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GENEVA, Switzerland Dec. 16, 2004 (AP by Erica Bulman)–In a sport ruled for so long by Europeans, skiing has produced the likes of Ingemar Stenmark, Jean-Claude Killy, Alberto Tomba and Hermann Maier.
For now, however, there is a new look at the summit: Bode Miller—a laid-back New Hampshire-born skier—is standing alone.
“He is a true champion,” Maier said. “I don’t think anyone can question that now.”
After a couple of strong years, Miller has harnessed his breakneck runs this season and is dominating the World Cup circuit in breathtaking fashion.
On Monday night, racing under the floodlights on the 2006 Olympic slalom course in Sestriere, Italy, he won for the sixth time in 10 events this season.
Miller became only the second man to win races in all four disciplines—slalom, giant slalom, super giant slalom and downhill—in a single season. And he did it in only 16 days; Marc Girardelli accomplished the feat over 72 days in 1988-89.
Miller leads the overall, downhill, GS and super-G standings, and is third in slalom.
He has a huge lead of nearly 400 points (730-339) over Maier, last year’s winner, in the overall standings. Miller would be the first American since Phil Mahre in 1983 and first non-Austrian in six years to win the honor.
“Of course, I’m proud to be compared to such great champions, but the most important (thing) for me is to have reached the goal I set myself,” Miller said. “For the moment, I’m just happy to have achieved something which was important to me since I started to race all specialties. I knew I could do it and I’m happy to prove that I was right.”
Miller’s rivals welcome his success as a boost for the sport.
“It’s great for Alpine skiing, really good for the entire World Cup,” said Finland’s Kalle Palander, who finished third in Monday’s slalom. “We really need heroes. We’re missing people like Alberto Tomba.”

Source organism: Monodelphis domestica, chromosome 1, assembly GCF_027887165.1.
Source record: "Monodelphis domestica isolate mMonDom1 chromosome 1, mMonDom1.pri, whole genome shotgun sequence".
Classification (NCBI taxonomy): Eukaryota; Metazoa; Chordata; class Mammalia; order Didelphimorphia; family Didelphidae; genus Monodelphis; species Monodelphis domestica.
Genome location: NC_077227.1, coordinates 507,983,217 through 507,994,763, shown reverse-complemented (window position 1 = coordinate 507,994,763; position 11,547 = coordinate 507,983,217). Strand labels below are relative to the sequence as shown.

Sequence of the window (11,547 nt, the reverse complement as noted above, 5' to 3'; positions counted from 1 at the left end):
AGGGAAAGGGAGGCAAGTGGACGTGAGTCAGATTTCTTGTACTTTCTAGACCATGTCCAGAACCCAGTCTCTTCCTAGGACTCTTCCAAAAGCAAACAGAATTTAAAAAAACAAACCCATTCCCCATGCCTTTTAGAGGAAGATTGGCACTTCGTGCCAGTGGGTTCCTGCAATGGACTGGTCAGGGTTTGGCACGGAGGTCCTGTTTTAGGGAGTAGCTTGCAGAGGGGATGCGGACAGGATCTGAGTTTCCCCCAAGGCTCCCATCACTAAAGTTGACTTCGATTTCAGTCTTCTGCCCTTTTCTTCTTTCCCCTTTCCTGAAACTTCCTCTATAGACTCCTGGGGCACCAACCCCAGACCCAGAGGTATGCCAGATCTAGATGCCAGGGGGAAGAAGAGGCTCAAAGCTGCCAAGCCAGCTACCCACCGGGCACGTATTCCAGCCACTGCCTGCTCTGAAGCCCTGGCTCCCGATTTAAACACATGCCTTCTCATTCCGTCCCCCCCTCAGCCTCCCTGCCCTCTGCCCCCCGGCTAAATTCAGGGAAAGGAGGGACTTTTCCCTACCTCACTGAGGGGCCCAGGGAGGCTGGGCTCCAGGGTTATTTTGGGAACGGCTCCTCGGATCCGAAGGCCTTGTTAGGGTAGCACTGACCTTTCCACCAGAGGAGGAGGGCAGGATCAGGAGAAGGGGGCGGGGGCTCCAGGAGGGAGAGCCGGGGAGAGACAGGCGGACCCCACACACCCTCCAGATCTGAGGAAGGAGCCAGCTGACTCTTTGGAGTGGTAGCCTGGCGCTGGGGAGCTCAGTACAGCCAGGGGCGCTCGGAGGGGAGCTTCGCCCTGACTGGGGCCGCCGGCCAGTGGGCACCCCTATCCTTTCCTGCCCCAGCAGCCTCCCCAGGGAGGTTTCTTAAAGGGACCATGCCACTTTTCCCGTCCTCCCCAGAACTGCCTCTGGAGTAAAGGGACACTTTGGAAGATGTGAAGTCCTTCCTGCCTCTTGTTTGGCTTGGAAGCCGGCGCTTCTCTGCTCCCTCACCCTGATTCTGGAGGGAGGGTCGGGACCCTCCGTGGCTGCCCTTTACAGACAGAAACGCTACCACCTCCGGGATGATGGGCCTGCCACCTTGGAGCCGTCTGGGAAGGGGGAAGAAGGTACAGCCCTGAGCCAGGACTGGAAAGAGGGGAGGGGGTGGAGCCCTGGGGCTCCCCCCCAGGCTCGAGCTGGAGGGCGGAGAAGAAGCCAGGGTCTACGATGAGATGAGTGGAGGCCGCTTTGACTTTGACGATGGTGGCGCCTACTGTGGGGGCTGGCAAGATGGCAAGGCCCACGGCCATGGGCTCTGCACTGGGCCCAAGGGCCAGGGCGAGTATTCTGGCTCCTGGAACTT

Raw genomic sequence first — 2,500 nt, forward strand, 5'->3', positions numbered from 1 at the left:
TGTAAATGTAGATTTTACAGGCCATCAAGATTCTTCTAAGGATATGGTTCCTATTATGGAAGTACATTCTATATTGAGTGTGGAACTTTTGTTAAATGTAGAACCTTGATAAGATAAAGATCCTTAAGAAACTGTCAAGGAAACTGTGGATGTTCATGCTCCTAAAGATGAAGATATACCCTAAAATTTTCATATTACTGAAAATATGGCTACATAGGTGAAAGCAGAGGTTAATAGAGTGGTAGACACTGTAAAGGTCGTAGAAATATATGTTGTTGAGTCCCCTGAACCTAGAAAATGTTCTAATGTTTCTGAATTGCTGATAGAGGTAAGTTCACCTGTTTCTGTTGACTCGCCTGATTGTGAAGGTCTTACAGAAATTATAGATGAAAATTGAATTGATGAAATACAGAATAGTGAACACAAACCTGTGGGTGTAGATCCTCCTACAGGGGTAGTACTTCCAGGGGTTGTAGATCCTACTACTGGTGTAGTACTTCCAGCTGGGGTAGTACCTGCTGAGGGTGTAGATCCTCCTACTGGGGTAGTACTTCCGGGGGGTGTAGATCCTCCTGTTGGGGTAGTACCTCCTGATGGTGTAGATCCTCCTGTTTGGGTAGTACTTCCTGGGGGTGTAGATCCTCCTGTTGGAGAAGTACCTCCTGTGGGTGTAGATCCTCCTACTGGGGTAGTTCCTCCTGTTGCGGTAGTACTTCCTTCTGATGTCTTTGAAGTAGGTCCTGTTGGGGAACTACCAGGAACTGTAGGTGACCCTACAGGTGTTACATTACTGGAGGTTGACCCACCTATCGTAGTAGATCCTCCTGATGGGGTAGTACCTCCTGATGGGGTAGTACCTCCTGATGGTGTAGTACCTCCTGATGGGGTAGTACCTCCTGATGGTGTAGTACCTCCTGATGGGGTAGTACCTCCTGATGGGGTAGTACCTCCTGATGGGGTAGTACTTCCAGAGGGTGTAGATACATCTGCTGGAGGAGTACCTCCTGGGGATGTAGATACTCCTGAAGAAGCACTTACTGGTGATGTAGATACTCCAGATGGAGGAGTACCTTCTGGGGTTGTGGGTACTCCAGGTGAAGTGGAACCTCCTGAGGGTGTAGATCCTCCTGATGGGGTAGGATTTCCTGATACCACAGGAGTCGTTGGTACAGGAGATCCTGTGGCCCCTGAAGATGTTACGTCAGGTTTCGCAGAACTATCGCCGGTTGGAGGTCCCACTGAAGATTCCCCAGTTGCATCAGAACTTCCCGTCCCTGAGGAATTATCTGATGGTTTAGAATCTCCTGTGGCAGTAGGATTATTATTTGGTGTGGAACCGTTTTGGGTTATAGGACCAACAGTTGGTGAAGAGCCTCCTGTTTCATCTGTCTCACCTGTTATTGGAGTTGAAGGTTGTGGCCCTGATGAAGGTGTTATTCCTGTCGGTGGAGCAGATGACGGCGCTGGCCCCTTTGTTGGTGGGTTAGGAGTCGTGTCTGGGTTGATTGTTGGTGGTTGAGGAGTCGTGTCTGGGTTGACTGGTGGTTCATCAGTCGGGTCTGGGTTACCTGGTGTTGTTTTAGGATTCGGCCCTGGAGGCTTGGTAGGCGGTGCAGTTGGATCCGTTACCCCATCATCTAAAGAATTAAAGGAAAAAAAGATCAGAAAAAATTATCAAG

While Miller’s accomplishments put him in league with greats like Girardelli, Maier, Killy, Tomba, Stenmark and Pirmin Zurbriggen, the resemblance stops there.
Killy was known for his glamour, Zurbriggen for being the ultimate clean-cut professional. Miller is usually unshaven, slouching during interviews in baggy jeans with his hands buried in his pockets.
Maier is renowned for his teeth-baring grimaces during races, prompting such nicknames as “The Herminator” and “The Monster.”
Miller, his style cool and understated, is popular with kids. If the flamboyant Tomba was the clown prince of the World Cup circuit, Miller shuns the spotlight and often complains of excess media attention and PR duties.
“I don’t feel any different than before,” he said.
Miller always refused to conform, even from the youngest age. He was brought up in a cabin in the forests of New Hampshire, without running water or electricity, and was home-schooled until he was in third grade. Miller now lives out of an RV as he travels the European circuit with his childhood friend, cook and chauffeur, Jake Sereno.
Most skiers follow a traditional regimen that emphasizes resistance and weight training, stair running, cycling and running. Miller has a program all his own, stressing strength and balancing exercises.
In the summer, he can be seen logrolling, tightrope walking, riding uphill on his unicycle, pushing a wheelbarrow uphill, rock climbing or sprinting up a strip of asphalt while pushing a 600-pound tennis court roller.
A gifted athlete who can play tennis just as easily with his left hand as his right, Miller had the skills that could have led to a professional career in tennis or golf or even soccer.
Skiing with a go-for-broke style, Miller used to be known as a speed-loving daredevil who was just as likely to crash out of races as finish them. It took him until this season to figure out how to control that speed and find equipment that would make the most of his fastidiously developed balance.
“Guys like Bode, like Jordaan or Gretzky, don’t need to be told what to do as much as guided,” U.S. men’s coach Phil McNichol said. “He’s matured, become really professional. And now he’s pushing the sport, breaking new ground.”
Copyright © 2000 The Associated Press